(4) This is a really great point to draw out that other students may not consider - Tyler never references any other components of the New Testament and only focuses on the most violent sections of one particular book.
However, Mandel also displays a belief in the positives which can be gleaned by those who inherently distort their memories as a mechanism to process traumatic times in their lives, arguing this can provoke significant, tangible benefits. Conveyed through the non-linear structure of her novel, Mandel sculpts parallels between Tyler and Kristen given their similar ages and respective connections to protagonist Arthur through him serving as their father and father figure respectively, with the significant difference being that only the latter was able to forget 'the year [she] spent on the road…the worst of it' (5). As such, only Kirsten is able to adequately move on from this extremely traumatic period in her life, exemplifying Mandel's credence in how the distortion of memories can truly serve as an invaluable coping mechanism allowing individuals to overcome significant harm, with Kirsten experiencing a large degree of post-lapsarian fulfilment given her 'friendships' with her fellow members of the Travelling Symphony, her 'only home'. Despite Kirsten's past being underpinned by significant violence, with her having three 'knife tattoos' to commemorate those she has had to kill in order to survive, her continued ability to adapt her memories into less traumatic ones is applauded, with her murders having been portrayed as occurring 'slowly…sound drained from the earth' as a way for her to process 'these men [which she] will carry with [her] for the rest of [her] life', thereby exposing Mandel's credence in the necessity of being able to overcome trauma through distorting memories. As such, she ironically went on to perform Romeo and Juliet following one such event which, given Mandel's depiction of the unparalleled significance of artistic forms of expressionism facilitating human wellbeing as Kirsten 'never feels more alive' than when she performs, exposes Mandel's illumination of how altering false realities (6) can ultimately provoke tangible benefits given Kirsten's ability to simply move on despite the traumatising nature of the truth. Ultimately, through the juxtaposition between Tyler and Kirstens' distortion (7) of memories, Mandel expounds how distorting memories can wield both consequences and benefits, with the latter occurring when employed subconsciously by individuals to process harmful memories.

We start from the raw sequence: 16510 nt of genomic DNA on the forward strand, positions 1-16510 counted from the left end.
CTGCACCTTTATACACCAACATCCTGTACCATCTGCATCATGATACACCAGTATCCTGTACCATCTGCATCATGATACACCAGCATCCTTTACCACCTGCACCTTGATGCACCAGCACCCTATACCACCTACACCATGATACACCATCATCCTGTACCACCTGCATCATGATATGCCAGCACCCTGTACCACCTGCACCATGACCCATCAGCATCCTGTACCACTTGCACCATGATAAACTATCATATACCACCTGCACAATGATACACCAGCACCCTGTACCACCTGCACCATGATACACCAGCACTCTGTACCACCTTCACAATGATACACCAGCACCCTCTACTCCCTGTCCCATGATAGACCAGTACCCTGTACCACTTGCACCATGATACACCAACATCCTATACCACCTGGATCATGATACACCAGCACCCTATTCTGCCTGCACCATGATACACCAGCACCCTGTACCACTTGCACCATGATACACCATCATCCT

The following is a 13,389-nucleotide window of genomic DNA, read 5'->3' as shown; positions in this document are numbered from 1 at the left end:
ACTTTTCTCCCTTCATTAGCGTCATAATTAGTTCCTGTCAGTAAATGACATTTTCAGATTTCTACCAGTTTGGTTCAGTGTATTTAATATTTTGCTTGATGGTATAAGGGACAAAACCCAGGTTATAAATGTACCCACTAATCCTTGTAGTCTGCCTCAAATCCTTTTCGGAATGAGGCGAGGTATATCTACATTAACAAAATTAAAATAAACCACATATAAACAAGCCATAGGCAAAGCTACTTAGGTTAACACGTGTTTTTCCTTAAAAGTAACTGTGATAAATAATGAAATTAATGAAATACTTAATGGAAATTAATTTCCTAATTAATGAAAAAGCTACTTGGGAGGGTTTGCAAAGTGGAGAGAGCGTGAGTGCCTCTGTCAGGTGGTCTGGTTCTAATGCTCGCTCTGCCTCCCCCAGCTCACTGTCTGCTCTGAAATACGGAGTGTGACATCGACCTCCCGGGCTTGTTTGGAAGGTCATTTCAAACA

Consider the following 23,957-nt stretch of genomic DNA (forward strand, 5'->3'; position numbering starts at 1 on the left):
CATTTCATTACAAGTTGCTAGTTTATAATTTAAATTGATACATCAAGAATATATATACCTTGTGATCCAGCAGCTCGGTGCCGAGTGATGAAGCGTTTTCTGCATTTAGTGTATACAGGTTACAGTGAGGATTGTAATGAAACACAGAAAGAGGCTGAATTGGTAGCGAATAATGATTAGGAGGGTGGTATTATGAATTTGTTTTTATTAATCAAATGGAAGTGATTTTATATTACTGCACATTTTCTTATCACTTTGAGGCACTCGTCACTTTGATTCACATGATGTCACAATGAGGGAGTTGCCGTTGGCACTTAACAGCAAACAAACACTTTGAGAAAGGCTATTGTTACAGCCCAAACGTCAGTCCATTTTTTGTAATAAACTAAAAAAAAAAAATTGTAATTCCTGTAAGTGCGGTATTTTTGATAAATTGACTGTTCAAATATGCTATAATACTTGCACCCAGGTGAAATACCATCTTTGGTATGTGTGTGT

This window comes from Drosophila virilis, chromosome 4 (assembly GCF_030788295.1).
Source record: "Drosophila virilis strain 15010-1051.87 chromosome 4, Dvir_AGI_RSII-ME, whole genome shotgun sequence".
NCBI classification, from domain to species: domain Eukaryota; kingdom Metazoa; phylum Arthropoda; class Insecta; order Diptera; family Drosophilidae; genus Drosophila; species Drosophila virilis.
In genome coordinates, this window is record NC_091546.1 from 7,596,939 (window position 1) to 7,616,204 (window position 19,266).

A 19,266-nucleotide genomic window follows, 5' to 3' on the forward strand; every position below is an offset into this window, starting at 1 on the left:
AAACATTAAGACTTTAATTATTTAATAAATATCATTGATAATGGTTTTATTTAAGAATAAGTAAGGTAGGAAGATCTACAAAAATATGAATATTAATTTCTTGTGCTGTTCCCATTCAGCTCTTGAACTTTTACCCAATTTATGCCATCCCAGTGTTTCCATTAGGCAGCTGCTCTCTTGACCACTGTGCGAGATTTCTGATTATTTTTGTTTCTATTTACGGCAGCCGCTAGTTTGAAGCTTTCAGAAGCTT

Annotations (5) It is quite sophisticated to go back to the construction of the novel throughout the essay (as opposed to just briefly mentioning it in the introduction!). This shows you truly understand why the author structured the novel the way she did, which in this case is to highlight the similarities and differences between Kristen and Tyler.
(6) Try to avoid repeating 'distortion of memories' every single time - it is great to use synonyms such as 'false realities', but make sure you're using the right words (see annotation 2 for more information).
(7) Note how this links back to paragraph 1 (given that these two points are so similar and go off of one another) which makes the essay flow better. We are showing that our argument is well-structured and follows logical patterns.
Furthermore, Mandel similarly explores the benefits of utilising the distortion of memories as a coping mechanism and how, especially when this is done through the lens of nostalgia, it can facilitate unprecedented satisfaction. Indeed, Clark is depicted to be the literal embodiment of post-lapsarian fulfilment (8) given his ability to, albeit through rose-tinted glasses, appreciate the 'taken-for-granted miracles' of the 'former world' through his position as the 'Curator' at the 'Museum of Civilisation'. Subsequently, he serves to expose Mandel's belief in the benefits of altering one's recollections in an overwhelmingly positive manner. As such, Clark 'spend[s] more time in the past…letting his memories overtake him' as he maintains integral cultural artefacts which 'had no practical use but that people wanted to preserve'. This ultimately eventuates into a significant degree of fulfilment for not only Clark himself, but also the other residents of the Severn City Airport, the children of whom 'like all educated children everywhere….memorise abstractions' of the pre-lapsarian society, with the entire Airport community revelling in the everyday 'beauty' of objects not typically appreciated by the general populace. In doing so Mandel highlights her belief regarding the significance underpinning the benefits which can be gained from those whose memories are distorted to cope with losses in a positive manner, arguing this can enable a substantial increase in wellbeing. This is exacerbated through the juxtaposition in Clark's pre- and post-lapsarian fulfilment, for in the former he is denigrated as merely an unhappy 'minimally present...high functioning sleepwalker' (9). Overall, through her portrayal of Clark's satisfaction despite his elderly status and the loss of everyone dear to him, Mandel exposes her belief in the value of distorting one's memories in an overwhelmingly positive manner, advocating this can facilitate the forming of one's intrinsic purpose and thus fulfilment.